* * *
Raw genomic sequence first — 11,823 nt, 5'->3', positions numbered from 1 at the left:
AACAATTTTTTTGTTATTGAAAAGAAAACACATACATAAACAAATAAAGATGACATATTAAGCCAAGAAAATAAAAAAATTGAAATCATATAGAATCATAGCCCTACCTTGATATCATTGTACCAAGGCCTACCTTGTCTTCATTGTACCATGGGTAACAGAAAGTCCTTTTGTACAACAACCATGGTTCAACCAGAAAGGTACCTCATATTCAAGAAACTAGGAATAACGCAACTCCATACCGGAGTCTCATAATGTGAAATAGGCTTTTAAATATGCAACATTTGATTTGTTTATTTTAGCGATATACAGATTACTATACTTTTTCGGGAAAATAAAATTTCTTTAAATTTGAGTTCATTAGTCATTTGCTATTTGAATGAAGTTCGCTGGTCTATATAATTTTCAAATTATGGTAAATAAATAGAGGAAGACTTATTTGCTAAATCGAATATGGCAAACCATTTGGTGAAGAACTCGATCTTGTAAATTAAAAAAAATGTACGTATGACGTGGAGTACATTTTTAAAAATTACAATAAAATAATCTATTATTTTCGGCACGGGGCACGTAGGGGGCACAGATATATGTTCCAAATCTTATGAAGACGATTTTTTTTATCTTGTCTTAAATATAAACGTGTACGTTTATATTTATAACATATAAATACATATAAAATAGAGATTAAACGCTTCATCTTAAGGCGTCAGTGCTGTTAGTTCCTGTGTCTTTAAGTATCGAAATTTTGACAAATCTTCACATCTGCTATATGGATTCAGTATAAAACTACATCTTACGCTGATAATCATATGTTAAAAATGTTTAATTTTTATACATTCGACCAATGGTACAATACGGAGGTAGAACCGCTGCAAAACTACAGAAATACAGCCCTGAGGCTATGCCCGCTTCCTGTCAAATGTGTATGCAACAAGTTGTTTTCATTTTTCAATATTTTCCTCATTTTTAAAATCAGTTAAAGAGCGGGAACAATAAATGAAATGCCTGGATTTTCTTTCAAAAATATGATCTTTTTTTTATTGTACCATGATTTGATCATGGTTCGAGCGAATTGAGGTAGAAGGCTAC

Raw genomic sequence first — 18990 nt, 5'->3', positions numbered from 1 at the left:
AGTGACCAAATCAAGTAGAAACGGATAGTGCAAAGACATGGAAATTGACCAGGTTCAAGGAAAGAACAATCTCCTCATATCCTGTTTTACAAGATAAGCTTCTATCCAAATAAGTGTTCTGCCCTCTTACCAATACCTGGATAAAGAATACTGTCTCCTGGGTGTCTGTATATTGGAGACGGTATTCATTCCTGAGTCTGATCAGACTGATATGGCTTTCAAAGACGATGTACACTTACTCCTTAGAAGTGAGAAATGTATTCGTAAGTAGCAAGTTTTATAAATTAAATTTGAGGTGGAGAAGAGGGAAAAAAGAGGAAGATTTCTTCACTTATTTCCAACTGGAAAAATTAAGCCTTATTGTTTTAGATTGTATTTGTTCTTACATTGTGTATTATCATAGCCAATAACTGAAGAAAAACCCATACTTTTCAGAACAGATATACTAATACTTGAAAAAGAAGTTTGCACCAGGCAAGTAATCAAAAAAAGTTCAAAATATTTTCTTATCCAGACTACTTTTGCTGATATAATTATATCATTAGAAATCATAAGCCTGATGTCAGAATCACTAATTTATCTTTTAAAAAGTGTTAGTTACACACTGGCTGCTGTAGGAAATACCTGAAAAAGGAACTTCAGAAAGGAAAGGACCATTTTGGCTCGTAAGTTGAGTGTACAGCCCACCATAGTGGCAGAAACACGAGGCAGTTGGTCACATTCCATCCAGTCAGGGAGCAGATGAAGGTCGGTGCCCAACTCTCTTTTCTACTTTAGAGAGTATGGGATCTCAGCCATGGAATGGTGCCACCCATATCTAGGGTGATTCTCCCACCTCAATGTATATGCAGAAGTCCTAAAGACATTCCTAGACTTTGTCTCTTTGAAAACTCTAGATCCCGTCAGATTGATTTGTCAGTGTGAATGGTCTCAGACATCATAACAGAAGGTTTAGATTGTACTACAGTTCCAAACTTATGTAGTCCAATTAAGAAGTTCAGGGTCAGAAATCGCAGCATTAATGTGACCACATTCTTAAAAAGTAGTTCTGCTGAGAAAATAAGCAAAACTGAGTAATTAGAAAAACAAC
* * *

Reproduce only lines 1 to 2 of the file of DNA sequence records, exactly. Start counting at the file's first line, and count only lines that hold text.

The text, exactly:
Raw genomic sequence first — 11,823 nt, 5'->3', positions numbered from 1 at the left:
AACAATTTTTTTGTTATTGAAAAGAAAACACATACATAAACAAATAAAGATGACATATTAAGCCAAGAAAATAAAAAAATTGAAATCATATAGAATCATAGCCCTACCTTGATATCATTGTACCAAGGCCTACCTTGTCTTCATTGTACCATGGGTAACAGAAAGTCCTTTTGTACAACAACCATGGTTCAACCAGAAAGGTACCTCATATTCAAGAAACTAGGAATAACGCAACTCCATACCGGAGTCTCATAATGTGAAATAGGCTTTTAAATATGCAACATTTGATTTGTTTATTTTAGCGATATACAGATTACTATACTTTTTCGGGAAAATAAAATTTCTTTAAATTTGAGTTCATTAGTCATTTGCTATTTGAATGAAGTTCGCTGGTCTATATAATTTTCAAATTATGGTAAATAAATAGAGGAAGACTTATTTGCTAAATCGAATATGGCAAACCATTTGGTGAAGAACTCGATCTTGTAAATTAAAAAAAATGTACGTATGACGTGGAGTACATTTTTAAAAATTACAATAAAATAATCTATTATTTTCGGCACGGGGCACGTAGGGGGCACAGATATATGTTCCAAATCTTATGAAGACGATTTTTTTTATCTTGTCTTAAATATAAACGTGTACGTTTATATTTATAACATATAAATACATATAAAATAGAGATTAAACGCTTCATCTTAAGGCGTCAGTGCTGTTAGTTCCTGTGTCTTTAAGTATCGAAATTTTGACAAATCTTCACATCTGCTATATGGATTCAGTATAAAACTACATCTTACGCTGATAATCATATGTTAAAAATGTTTAATTTTTATACATTCGACCAATGGTACAATACGGAGGTAGAACCGCTGCAAAACTACAGAAATACAGCCCTGAGGCTATGCCCGCTTCCTGTCAAATGTGTATGCAACAAGTTGTTTTCATTTTTCAATATTTTCCTCATTTTTAAAATCAGTTAAAGAGCGGGAACAATAAATGAAATGCCTGGATTTTCTTTCAAAAATATGATCTTTTTTTTATTGTACCATGATTTGATCATGGTTCGAGCGAATTGAGGTAGAAGGCTAC